Strong Government finances and a strong economy
Responsible decision-making and a strong economy will deliver a forecast $3.7 billion surplus in 2018/19, up from $3.1 billion forecast in the current year, says Finance Minister Grant Robertson.
“The Treasury’s forecasts released today show that this Government is managing the books responsibly. This means we can inject much-needed investment into essential public services and pay down debt at a responsible rate,” says Grant Robertson.
“Budget 2018 sets out the first steps in our plan to transform the economy, our public services and how we work together to improve the lives of all New Zealanders.”
According to the Treasury forecasts presented in Budget 2018:
- Economic growth is expected to average about 3 per cent per year over the next five years.
- The unemployment rate is expected to drop to 4.1 per cent, which would be the lowest rate in 10 years.
- Real wages are expected to grow each year, with average annual earnings rising to $71,000 by June 2022.
- Inflation is expected to remain steady and stable at around 2 per cent.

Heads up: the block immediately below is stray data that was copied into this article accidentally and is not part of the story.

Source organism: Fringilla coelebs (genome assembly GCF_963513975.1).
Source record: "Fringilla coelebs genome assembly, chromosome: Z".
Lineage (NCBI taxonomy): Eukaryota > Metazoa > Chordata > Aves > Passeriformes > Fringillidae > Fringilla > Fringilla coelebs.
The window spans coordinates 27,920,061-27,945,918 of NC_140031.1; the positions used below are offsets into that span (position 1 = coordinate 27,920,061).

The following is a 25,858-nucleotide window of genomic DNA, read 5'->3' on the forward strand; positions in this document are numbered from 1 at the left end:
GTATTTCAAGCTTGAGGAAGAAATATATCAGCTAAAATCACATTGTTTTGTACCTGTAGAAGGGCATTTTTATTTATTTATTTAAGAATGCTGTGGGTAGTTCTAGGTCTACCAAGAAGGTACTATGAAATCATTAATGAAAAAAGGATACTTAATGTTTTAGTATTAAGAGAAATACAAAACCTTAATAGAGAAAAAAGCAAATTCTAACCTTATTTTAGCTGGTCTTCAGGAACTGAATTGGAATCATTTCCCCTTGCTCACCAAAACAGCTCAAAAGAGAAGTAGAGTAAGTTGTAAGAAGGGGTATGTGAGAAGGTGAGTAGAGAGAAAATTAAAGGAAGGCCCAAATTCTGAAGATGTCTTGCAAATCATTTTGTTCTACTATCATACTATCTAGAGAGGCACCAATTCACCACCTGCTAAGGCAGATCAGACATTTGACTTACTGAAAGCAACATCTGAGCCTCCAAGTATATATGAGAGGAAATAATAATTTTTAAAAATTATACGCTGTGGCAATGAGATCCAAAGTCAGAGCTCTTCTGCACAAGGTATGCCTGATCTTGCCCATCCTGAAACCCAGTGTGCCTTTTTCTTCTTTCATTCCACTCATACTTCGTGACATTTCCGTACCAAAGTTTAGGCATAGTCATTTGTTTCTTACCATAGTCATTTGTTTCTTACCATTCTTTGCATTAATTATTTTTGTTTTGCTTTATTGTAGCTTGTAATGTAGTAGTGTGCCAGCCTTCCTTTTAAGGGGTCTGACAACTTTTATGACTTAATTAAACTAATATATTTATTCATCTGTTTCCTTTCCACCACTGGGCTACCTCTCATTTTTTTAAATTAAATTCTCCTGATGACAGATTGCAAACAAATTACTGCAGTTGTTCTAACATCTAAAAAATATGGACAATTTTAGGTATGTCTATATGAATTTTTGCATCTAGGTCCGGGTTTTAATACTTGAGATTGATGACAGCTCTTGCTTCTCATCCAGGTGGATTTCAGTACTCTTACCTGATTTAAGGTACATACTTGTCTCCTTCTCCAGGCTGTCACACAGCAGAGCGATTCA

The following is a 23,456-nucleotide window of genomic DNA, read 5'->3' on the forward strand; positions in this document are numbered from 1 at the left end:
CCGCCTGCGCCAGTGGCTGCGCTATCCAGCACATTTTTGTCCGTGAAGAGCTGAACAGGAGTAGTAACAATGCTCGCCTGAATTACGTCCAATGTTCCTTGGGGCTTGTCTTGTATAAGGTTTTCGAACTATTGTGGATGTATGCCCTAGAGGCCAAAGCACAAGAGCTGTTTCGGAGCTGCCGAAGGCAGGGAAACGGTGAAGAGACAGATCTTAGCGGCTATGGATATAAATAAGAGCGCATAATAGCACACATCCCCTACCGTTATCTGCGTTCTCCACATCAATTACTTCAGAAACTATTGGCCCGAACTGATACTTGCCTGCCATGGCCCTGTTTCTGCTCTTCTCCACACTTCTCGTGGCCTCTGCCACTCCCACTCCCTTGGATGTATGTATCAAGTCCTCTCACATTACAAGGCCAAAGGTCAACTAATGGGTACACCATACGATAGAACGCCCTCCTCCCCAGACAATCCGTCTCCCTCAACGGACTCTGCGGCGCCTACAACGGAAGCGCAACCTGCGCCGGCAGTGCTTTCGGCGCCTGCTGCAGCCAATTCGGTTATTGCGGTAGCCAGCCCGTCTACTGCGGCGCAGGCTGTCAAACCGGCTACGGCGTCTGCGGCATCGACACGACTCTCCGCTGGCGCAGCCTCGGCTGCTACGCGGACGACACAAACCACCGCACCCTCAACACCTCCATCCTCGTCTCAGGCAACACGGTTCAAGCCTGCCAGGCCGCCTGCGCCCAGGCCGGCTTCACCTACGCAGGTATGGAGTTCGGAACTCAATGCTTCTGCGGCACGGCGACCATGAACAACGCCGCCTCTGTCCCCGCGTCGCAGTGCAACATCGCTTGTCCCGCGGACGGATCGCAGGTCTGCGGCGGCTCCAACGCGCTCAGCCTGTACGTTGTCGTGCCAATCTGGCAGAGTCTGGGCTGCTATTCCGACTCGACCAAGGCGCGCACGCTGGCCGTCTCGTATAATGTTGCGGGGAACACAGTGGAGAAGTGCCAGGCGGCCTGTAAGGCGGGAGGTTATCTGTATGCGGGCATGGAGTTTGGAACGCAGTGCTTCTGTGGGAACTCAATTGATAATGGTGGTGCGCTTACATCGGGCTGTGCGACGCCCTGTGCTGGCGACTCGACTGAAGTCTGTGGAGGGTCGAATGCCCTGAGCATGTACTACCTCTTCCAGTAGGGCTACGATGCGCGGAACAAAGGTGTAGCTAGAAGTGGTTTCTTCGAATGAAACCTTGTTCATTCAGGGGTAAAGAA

- The operating balance before gains and losses (OBEGAL) is expected to continue to improve, reaching a surplus of $7.3 billion (2.1 per cent of GDP) in 2021/22, from $3.1 billion (1.1 per cent of GDP) forecast for the current year to June 2018.
- Net capital investment will total $41.8 billion in the years to 2021/22.
- Net core Crown debt is forecast to fall to 19.1 per cent of GDP in 2021/22.
“Our plan will ensure productive, sustainable and inclusive growth. Our job as a responsible Government is to look 30 years ahead – not just three. We are planning for what New Zealanders will need,” says Grant Robertson.
“Growth is expected to peak at 3.6 per cent in the December 2019 quarter as the Government’s policies bolster the economy, residential and business investment picks up, and consumption growth remains solid.
“Responsible management of the Government finances, and a strong economy, have given us the room to increase the operating and capital allowances at Budget 2018 and continue to meet the Budget Responsibility Rules.
“For Budget 2018, the operating allowance has been increased from $2.6 billion at the December 2017 Budget Policy Statement to $2.8 billion, and the capital allowance has been increased from $3.4 billion to $3.8 billion. Allowances for future Budgets have also increased, and are included in the Fiscal Strategy Report.
“These allowances give us the ability to make the investments needed to rebuild our critical public services and build a stronger economy through initiatives like the R&D incentive, the Provincial Growth Fund and the Green Investment Fund.
“Budget 2018 begins the transformation that will deliver New Zealanders an improved quality of life and better living standards for decades to come,” says Grant Robertson.